Bringing in the Bystander / What Can I Do?
List of bystander behaviors (generated for Mary Mayhew’s letter to TNH 10/24/2006 about the death of UVM student Michelle Gardner-Quinn):
... While statistics tell us that the vast majority of sexual assaults are committed by someone the victim knows, the murder of Michelle Gardner-Quinn reminds us that even in the seemingly safe environment of a New England campus, none of us is immune to violence. When we talk about tragedies such as this, it's important to be clear that the responsibility for this appalling act lies clearly with the perpetrator. Nothing that any victim does ever tips the balance away from that fact. As we move forward, however, it's important to focus on the things that we can all do to keep ourselves and others safe.
As individuals we can:
- Make arrangements to travel with friends to minimize vulnerability.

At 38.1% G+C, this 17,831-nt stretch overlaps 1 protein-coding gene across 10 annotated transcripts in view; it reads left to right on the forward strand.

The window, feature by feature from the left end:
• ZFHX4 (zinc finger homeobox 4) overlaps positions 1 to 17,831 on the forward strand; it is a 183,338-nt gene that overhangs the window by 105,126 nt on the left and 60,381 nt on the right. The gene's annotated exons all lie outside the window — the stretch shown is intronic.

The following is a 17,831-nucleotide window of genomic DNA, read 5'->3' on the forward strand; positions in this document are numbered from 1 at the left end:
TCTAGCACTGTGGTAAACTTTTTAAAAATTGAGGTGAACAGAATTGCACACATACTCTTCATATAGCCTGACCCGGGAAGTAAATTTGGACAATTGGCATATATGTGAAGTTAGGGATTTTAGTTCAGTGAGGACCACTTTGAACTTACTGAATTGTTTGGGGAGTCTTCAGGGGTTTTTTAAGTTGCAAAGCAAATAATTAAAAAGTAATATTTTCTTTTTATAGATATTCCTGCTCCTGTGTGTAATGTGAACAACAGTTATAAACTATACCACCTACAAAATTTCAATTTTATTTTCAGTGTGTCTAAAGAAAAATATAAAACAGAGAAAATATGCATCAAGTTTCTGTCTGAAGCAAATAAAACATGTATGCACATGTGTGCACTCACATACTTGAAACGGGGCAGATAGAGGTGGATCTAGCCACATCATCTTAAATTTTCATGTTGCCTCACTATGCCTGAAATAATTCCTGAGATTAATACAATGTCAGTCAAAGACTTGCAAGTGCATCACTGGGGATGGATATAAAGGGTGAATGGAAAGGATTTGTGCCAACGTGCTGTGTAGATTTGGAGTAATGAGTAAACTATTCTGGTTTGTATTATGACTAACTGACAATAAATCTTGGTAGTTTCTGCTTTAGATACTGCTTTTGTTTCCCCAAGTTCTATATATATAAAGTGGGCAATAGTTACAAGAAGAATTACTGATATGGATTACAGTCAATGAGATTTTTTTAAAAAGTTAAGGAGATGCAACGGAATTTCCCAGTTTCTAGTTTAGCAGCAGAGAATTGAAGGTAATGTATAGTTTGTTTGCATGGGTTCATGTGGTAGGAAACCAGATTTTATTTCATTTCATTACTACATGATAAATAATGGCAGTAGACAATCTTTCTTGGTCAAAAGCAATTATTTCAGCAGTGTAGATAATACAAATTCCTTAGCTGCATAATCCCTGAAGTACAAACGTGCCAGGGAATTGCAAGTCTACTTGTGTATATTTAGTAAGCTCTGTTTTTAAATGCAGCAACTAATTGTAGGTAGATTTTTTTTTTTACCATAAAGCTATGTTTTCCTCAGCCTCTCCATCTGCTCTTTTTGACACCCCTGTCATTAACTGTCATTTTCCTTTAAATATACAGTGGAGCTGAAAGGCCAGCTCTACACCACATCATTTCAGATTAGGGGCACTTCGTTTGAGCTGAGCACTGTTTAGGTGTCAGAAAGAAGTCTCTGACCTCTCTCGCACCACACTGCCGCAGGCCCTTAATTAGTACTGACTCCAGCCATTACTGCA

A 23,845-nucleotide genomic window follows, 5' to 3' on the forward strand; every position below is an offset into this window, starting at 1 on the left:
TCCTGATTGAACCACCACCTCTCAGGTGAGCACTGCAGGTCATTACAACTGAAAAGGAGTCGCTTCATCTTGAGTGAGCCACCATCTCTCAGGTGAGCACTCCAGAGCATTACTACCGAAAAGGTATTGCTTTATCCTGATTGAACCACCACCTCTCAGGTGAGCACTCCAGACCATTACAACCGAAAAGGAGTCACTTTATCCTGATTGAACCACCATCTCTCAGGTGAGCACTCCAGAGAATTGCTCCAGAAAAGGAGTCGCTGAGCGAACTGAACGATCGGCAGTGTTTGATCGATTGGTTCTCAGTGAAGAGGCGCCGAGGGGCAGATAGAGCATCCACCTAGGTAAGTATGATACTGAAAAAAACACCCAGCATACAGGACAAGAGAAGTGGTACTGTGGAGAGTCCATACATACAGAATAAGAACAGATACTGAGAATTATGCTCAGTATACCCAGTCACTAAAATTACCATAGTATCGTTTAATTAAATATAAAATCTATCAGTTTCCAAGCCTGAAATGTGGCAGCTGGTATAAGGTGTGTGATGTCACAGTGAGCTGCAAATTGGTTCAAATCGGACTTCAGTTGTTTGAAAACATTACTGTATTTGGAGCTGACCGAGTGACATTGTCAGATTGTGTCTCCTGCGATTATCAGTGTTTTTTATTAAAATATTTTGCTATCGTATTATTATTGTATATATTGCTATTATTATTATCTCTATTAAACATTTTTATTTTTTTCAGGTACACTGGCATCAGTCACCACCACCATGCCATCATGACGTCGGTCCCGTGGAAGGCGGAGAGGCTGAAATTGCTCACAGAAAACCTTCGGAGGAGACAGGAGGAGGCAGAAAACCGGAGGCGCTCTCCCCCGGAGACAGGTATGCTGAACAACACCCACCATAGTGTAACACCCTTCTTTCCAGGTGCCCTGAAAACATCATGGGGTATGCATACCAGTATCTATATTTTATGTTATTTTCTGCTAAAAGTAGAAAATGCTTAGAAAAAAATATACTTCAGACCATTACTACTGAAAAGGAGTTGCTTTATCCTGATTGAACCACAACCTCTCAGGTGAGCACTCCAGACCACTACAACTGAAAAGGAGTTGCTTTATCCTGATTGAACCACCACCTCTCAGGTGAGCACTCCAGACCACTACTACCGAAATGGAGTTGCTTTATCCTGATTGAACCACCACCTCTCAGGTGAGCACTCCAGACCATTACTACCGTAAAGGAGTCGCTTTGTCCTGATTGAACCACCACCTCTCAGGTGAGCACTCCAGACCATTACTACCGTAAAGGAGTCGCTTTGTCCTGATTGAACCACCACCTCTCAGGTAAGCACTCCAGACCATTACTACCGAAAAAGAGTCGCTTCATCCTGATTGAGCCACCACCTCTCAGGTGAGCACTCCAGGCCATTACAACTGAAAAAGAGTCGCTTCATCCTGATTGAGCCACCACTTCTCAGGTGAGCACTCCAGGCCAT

- Utilize the local police they are available 24 hours a day.
- Trust our intuition and don't hesitate to call for help if we're feeling uneasy.
As bystanders witnessing a dangerous situation we can:
- Call police or someone else in authority.
- Tell another person. Being with others is a good idea when a situation looks dangerous.
- Yell for help.
- Ask a friend in a potentially dangerous situation if he/she wants to leave and then make sure that he/she gets home safely.
- Ask a victim if he/she is okay. Provide options and a listening ear.
- Call the local crisis center for support and options.
All of these behaviors and more will contribute to building a community of safety and care that help end violence against women.